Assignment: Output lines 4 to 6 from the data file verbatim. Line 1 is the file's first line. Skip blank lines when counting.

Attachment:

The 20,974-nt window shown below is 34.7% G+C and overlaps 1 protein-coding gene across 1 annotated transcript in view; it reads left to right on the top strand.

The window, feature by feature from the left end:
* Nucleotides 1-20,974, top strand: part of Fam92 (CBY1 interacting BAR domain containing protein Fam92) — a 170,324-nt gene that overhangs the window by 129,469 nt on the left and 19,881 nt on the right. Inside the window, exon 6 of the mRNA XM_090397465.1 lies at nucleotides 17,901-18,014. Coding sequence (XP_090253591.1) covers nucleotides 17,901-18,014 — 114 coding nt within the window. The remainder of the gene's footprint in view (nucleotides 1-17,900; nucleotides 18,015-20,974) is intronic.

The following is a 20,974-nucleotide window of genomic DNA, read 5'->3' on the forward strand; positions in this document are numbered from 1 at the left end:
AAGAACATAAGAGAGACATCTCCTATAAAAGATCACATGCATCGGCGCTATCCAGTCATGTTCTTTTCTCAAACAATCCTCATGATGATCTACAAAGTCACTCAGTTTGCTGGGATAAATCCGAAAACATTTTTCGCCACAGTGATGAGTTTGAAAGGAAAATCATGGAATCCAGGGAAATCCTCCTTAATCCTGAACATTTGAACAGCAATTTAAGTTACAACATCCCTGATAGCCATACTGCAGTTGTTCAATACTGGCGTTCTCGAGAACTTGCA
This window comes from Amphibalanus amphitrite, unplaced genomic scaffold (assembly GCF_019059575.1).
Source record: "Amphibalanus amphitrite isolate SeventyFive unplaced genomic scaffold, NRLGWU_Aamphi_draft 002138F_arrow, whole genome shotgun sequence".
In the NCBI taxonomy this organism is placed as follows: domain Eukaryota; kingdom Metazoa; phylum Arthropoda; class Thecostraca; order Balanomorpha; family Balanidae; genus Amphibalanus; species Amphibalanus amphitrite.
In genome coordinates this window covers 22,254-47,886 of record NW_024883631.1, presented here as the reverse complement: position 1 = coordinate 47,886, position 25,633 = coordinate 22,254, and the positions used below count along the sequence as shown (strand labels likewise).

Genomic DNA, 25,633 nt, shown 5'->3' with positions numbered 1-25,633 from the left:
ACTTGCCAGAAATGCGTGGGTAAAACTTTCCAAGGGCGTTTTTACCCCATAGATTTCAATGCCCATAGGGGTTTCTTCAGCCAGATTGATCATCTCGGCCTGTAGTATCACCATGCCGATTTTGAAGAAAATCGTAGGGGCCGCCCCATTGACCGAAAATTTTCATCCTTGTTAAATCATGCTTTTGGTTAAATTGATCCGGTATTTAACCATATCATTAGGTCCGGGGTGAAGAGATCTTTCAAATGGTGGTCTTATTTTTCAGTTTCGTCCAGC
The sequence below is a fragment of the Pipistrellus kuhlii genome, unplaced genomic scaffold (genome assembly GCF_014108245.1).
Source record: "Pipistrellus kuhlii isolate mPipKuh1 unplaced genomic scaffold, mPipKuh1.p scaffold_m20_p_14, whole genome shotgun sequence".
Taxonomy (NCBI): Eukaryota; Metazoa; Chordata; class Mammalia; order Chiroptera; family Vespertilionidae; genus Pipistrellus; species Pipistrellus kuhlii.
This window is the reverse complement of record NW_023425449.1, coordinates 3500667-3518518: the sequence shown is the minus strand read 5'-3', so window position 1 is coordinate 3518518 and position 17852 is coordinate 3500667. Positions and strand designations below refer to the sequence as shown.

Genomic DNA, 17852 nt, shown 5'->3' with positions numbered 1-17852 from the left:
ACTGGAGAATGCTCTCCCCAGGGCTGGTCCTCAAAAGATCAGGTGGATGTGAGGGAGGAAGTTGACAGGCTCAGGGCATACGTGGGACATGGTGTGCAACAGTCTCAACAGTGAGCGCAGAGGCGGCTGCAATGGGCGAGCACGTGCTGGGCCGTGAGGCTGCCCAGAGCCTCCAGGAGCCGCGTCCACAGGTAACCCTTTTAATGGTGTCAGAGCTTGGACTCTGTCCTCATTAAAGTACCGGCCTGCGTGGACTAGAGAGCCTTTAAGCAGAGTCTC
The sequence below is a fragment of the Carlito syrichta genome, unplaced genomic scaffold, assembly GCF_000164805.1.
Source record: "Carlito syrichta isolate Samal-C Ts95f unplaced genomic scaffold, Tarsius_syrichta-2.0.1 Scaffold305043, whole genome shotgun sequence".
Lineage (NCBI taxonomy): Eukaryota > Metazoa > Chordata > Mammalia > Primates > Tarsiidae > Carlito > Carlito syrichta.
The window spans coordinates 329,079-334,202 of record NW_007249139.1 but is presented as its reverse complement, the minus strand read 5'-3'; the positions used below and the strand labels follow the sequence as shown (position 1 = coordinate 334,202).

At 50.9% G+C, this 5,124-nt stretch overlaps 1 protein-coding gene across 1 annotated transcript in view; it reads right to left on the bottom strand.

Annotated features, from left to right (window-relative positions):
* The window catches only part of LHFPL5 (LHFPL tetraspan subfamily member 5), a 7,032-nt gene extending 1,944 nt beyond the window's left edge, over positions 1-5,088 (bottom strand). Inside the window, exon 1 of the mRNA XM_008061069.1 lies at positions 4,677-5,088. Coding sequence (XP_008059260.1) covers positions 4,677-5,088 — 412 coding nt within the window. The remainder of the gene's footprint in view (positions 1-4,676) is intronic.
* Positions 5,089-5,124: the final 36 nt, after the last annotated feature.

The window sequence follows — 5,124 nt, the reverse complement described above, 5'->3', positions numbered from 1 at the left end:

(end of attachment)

The following is a 20,974-nucleotide window of genomic DNA, read 5'->3' on the forward strand; positions in this document are numbered from 1 at the left end:
AAGAACATAAGAGAGACATCTCCTATAAAAGATCACATGCATCGGCGCTATCCAGTCATGTTCTTTTCTCAAACAATCCTCATGATGATCTACAAAGTCACTCAGTTTGCTGGGATAAATCCGAAAACATTTTTCGCCACAGTGATGAGTTTGAAAGGAAAATCATGGAATCCAGGGAAATCCTCCTTAATCCTGAACATTTGAACAGCAATTTAAGTTACAACATCCCTGATAGCCATACTGCAGTTGTTCAATACTGGCGTTCTCGAGAACTTGCA
This window comes from Amphibalanus amphitrite, unplaced genomic scaffold (assembly GCF_019059575.1).